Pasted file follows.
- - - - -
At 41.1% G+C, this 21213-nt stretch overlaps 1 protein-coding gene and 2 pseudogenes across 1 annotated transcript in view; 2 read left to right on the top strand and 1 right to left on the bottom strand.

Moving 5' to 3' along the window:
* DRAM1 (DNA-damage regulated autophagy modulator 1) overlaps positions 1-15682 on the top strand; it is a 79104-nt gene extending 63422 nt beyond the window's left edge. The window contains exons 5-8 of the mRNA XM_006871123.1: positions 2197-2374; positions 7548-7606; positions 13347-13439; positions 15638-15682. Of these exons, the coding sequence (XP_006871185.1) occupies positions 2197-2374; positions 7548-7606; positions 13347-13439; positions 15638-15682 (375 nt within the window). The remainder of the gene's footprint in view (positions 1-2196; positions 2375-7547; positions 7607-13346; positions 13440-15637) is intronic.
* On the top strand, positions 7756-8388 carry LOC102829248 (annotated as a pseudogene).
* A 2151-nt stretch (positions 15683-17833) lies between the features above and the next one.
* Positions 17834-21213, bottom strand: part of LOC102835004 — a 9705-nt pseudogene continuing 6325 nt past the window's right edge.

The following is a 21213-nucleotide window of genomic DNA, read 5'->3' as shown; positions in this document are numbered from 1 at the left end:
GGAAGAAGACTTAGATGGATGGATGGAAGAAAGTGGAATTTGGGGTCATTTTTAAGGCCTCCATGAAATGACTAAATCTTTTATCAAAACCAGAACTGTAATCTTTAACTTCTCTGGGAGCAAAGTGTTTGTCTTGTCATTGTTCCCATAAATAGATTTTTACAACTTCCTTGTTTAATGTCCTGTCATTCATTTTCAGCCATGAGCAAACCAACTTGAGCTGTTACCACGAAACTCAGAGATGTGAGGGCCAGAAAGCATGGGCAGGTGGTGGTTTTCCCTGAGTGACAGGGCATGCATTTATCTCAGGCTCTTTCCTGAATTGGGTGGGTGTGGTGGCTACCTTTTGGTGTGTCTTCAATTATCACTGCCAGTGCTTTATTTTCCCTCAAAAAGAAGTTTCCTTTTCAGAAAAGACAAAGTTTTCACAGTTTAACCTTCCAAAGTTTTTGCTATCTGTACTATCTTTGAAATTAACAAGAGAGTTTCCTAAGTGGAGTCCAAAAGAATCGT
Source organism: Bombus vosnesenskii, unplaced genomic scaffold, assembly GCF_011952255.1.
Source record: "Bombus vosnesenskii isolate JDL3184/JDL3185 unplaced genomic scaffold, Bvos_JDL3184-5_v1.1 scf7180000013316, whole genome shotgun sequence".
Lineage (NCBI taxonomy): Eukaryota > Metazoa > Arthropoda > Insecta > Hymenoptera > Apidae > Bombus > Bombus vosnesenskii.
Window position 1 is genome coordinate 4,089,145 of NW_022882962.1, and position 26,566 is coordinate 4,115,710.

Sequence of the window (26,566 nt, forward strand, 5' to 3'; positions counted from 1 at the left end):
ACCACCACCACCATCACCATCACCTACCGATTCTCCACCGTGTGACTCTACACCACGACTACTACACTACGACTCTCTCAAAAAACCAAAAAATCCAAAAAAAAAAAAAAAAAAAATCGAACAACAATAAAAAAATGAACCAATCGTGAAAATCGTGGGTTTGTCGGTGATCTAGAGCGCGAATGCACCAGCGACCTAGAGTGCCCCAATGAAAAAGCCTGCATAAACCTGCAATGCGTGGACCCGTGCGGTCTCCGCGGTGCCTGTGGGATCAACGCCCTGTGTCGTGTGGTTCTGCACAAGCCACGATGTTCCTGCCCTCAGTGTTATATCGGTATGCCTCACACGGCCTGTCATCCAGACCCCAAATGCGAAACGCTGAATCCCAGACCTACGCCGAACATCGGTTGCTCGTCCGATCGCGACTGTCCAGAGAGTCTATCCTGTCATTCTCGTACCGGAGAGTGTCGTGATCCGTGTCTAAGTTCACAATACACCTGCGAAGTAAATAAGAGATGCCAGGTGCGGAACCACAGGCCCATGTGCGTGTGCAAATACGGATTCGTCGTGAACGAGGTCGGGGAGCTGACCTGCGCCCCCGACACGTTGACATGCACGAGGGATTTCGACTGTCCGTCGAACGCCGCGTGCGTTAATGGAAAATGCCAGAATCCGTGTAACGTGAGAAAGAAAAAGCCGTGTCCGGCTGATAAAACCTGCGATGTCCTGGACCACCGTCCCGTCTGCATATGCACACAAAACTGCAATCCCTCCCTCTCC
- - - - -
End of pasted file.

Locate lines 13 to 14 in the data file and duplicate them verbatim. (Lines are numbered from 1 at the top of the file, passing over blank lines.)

Sequence of the window (26,566 nt, forward strand, 5' to 3'; positions counted from 1 at the left end):
ACCACCACCACCATCACCATCACCTACCGATTCTCCACCGTGTGACTCTACACCACGACTACTACACTACGACTCTCTCAAAAAACCAAAAAATCCAAAAAAAAAAAAAAAAAAAATCGAACAACAATAAAAAAATGAACCAATCGTGAAAATCGTGGGTTTGTCGGTGATCTAGAGCGCGAATGCACCAGCGACCTAGAGTGCCCCAATGAAAAAGCCTGCATAAACCTGCAATGCGTGGACCCGTGCGGTCTCCGCGGTGCCTGTGGGATCAACGCCCTGTGTCGTGTGGTTCTGCACAAGCCACGATGTTCCTGCCCTCAGTGTTATATCGGTATGCCTCACACGGCCTGTCATCCAGACCCCAAATGCGAAACGCTGAATCCCAGACCTACGCCGAACATCGGTTGCTCGTCCGATCGCGACTGTCCAGAGAGTCTATCCTGTCATTCTCGTACCGGAGAGTGTCGTGATCCGTGTCTAAGTTCACAATACACCTGCGAAGTAAATAAGAGATGCCAGGTGCGGAACCACAGGCCCATGTGCGTGTGCAAATACGGATTCGTCGTGAACGAGGTCGGGGAGCTGACCTGCGCCCCCGACACGTTGACATGCACGAGGGATTTCGACTGTCCGTCGAACGCCGCGTGCGTTAATGGAAAATGCCAGAATCCGTGTAACGTGAGAAAGAAAAAGCCGTGTCCGGCTGATAAAACCTGCGATGTCCTGGACCACCGTCCCGTCTGCATATGCACACAAAACTGCAATCCCTCCCTCTCC